This week’s image from the Hubble Space Telescope shows something of an optical illusion: two galaxies that appear to be colliding but are in fact merely overlapping by chance. Located more than a billion light-years away, the pair are two spiral galaxies, one face-on and one at an angle, which overlap to form a distinctive shape.
The galaxies, named SDSS J115331 and LEDA 2073461, were captured using Hubble’s Advanced Camera for Surveys instrument.
“Despite appearing to collide in this image, the alignment of the two galaxies is likely just by chance – the two are not actually interacting,” Hubble scientists write. “While these two galaxies might simply be ships that pass in the night, Hubble has captured a dazzling array of other, truly interacting galaxies.”
Some previous Hubble images of actually interacting galaxies include the galaxies NGC 7469 and IC 5283, which are close enough together to be known by a shared name, Arp 298. In this pair, one larger barred spiral galaxy is slowly merging with a smaller companion galaxy. And earlier this year, Hubble captured another galactic merger in a system known as the Angel Wing, where the merging galaxies have created a wing-like shape.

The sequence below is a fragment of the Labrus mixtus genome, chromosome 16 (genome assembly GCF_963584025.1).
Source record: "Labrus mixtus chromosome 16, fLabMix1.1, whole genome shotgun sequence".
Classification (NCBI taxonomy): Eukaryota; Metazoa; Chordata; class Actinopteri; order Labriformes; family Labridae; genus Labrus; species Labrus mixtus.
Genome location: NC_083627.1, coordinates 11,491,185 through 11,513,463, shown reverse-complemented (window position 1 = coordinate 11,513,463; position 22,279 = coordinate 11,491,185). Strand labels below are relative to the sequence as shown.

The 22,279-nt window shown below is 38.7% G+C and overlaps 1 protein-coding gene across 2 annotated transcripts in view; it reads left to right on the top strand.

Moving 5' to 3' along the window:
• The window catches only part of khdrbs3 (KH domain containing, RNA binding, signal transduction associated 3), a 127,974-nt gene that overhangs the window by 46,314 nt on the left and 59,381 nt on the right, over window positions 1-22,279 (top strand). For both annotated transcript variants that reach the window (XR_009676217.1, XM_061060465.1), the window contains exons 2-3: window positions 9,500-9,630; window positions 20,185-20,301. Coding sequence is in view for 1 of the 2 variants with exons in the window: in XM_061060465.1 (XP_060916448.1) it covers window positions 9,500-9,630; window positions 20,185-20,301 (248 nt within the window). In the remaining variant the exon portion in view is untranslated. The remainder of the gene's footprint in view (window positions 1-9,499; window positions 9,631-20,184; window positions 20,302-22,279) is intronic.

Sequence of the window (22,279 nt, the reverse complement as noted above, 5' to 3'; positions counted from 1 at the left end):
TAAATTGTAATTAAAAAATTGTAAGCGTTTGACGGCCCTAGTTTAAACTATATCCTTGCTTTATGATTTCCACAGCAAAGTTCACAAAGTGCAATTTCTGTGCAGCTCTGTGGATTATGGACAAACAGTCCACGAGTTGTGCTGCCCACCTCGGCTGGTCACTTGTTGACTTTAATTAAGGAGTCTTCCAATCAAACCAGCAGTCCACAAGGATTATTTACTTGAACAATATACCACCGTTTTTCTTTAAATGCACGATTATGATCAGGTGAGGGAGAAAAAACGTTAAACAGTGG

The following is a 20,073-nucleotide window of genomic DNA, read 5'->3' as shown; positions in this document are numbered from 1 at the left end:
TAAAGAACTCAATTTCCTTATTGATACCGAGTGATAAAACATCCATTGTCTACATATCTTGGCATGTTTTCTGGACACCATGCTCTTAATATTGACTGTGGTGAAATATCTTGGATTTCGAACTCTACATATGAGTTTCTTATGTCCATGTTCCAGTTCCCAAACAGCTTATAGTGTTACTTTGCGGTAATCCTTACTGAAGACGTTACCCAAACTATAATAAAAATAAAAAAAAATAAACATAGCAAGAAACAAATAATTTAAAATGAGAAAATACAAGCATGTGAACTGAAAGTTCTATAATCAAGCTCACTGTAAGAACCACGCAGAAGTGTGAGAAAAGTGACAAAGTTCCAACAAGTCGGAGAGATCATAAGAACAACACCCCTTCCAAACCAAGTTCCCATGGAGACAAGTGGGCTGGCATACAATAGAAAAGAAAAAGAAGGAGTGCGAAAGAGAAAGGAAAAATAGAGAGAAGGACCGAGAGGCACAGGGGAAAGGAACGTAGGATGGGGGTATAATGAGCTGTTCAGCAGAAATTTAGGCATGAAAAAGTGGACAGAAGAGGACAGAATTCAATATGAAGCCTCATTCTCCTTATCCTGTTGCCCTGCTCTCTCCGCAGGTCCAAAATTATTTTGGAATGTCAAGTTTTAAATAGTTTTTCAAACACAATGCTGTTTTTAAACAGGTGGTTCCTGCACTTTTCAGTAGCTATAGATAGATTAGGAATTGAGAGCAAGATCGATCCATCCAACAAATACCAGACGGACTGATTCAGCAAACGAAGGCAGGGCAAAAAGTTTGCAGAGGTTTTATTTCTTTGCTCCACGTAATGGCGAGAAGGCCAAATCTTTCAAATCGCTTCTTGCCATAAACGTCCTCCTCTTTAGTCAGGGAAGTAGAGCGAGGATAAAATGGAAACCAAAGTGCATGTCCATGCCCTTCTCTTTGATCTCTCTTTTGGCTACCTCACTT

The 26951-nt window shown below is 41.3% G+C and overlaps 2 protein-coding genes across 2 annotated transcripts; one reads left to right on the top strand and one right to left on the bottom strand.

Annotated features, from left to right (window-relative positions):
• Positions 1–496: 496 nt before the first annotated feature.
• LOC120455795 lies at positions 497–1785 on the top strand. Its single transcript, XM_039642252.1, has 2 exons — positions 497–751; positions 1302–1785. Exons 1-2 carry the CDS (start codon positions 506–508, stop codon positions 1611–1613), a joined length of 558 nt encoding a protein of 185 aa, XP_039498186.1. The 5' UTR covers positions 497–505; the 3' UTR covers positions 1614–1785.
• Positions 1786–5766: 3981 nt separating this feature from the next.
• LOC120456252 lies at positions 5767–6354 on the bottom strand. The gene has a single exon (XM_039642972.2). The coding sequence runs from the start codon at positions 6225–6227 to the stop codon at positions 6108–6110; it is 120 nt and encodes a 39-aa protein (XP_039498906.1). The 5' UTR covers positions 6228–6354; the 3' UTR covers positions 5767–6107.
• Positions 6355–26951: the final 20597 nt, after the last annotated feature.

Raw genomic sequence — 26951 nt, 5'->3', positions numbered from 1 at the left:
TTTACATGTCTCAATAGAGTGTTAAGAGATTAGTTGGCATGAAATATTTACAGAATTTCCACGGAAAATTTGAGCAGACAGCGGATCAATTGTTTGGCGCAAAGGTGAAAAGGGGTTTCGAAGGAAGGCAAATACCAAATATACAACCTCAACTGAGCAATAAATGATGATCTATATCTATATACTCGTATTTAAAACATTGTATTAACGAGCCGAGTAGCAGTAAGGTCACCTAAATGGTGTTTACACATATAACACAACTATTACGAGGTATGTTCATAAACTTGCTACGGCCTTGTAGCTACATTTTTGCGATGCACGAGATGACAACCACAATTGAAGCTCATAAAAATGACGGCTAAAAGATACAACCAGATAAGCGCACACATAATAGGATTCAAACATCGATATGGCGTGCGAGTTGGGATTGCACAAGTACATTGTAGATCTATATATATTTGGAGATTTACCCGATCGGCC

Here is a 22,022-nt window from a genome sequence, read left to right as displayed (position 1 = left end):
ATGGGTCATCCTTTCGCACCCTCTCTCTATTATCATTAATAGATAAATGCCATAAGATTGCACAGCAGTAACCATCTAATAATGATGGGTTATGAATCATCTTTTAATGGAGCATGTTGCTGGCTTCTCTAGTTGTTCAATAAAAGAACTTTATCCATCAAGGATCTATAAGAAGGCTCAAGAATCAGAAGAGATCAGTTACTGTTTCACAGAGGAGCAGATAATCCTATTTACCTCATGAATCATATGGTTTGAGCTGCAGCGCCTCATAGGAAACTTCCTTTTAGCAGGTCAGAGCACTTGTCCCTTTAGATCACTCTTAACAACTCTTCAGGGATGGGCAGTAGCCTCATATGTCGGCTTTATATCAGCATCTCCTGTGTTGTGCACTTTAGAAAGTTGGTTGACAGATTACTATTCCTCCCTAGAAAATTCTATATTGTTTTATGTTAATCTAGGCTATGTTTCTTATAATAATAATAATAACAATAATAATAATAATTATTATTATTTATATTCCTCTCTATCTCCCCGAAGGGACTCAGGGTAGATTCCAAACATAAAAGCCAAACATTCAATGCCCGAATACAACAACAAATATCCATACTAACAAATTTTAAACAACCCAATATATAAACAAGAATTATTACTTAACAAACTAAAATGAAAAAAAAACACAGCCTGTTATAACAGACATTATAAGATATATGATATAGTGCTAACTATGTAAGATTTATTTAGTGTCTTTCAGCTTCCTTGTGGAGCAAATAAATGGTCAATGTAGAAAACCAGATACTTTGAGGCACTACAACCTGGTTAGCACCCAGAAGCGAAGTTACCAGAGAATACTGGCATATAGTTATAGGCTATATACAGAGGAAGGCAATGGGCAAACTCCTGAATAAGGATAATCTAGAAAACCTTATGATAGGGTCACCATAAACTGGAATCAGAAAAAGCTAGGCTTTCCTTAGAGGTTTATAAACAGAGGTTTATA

A Hubble image from last year showed how extreme conditions in galactic mergers can pull galaxies into different shapes as spiral arms can become distorted by the enormous gravitational forces involved in interactions. These interactions can result in streams of matter flowing between two interacting galaxies as they move close together.
Finally, one of Hubble’s most impressive images of galaxies interacting has to be its portrait of an object called NCG 1741, where no less than four dwarf galaxies are found within 75,000 light-years of each other. All four of these galaxies would fit within the space taken up by the Milky Way, and eventually, the entire group is predicted to end up as one single merged galaxy.